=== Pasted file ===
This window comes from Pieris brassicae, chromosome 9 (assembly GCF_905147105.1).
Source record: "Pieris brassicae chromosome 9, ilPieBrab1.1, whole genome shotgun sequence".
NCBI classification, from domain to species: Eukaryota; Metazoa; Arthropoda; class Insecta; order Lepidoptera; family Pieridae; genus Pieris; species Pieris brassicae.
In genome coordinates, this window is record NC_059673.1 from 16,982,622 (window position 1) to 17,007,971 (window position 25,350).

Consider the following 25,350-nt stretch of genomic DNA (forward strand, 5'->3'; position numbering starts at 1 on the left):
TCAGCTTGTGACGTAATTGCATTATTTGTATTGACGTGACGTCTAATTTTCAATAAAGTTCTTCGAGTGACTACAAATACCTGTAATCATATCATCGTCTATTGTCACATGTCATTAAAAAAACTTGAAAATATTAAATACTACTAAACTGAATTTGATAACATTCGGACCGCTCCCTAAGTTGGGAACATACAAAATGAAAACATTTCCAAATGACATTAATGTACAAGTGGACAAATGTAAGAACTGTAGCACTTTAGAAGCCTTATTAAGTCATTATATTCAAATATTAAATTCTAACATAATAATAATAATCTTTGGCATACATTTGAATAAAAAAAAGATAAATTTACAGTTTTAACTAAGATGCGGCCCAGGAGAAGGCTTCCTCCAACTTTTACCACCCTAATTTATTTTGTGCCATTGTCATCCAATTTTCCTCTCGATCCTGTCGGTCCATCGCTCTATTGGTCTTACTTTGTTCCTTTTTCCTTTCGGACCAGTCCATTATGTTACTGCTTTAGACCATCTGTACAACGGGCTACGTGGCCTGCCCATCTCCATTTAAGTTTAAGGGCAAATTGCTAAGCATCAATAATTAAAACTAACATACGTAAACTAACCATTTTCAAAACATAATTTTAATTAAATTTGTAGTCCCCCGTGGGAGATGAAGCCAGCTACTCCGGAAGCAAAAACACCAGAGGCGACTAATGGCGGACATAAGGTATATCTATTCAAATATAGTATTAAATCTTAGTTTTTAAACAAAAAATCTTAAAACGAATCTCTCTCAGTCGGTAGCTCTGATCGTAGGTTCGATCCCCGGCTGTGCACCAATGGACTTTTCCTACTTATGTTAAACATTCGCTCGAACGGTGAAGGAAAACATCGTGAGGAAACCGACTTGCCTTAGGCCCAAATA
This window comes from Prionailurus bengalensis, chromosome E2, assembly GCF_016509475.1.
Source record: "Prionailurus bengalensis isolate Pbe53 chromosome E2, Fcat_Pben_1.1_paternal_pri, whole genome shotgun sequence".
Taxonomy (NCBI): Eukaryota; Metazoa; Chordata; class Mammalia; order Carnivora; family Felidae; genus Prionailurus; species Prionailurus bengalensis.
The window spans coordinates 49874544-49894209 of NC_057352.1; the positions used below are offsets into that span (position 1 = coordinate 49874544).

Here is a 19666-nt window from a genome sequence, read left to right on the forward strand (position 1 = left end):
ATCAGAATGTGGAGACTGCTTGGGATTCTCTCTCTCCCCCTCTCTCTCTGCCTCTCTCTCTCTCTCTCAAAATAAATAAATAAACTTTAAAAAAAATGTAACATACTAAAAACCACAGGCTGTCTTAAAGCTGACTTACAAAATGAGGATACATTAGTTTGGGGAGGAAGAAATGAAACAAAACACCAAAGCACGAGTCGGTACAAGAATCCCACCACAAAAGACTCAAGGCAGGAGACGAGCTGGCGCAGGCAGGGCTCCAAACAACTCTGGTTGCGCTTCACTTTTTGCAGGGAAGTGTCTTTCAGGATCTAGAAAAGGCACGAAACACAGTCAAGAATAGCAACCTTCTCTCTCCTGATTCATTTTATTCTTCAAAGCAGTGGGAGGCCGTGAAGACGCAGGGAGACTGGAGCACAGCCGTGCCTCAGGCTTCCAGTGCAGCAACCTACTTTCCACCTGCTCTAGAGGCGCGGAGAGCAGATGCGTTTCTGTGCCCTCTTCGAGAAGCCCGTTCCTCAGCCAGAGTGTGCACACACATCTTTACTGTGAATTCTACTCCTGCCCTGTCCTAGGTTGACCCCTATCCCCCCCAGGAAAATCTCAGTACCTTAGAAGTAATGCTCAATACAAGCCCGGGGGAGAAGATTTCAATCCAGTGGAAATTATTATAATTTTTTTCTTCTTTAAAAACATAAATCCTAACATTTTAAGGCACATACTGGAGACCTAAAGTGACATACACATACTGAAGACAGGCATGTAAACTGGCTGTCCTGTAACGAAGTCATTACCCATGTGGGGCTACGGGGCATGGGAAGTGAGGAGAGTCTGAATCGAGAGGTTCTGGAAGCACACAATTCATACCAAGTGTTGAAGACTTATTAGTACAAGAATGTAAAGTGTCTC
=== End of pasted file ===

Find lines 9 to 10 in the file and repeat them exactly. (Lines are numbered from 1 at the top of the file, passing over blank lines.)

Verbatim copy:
Taxonomy (NCBI): Eukaryota; Metazoa; Chordata; class Mammalia; order Carnivora; family Felidae; genus Prionailurus; species Prionailurus bengalensis.
The window spans coordinates 49874544-49894209 of NC_057352.1; the positions used below are offsets into that span (position 1 = coordinate 49874544).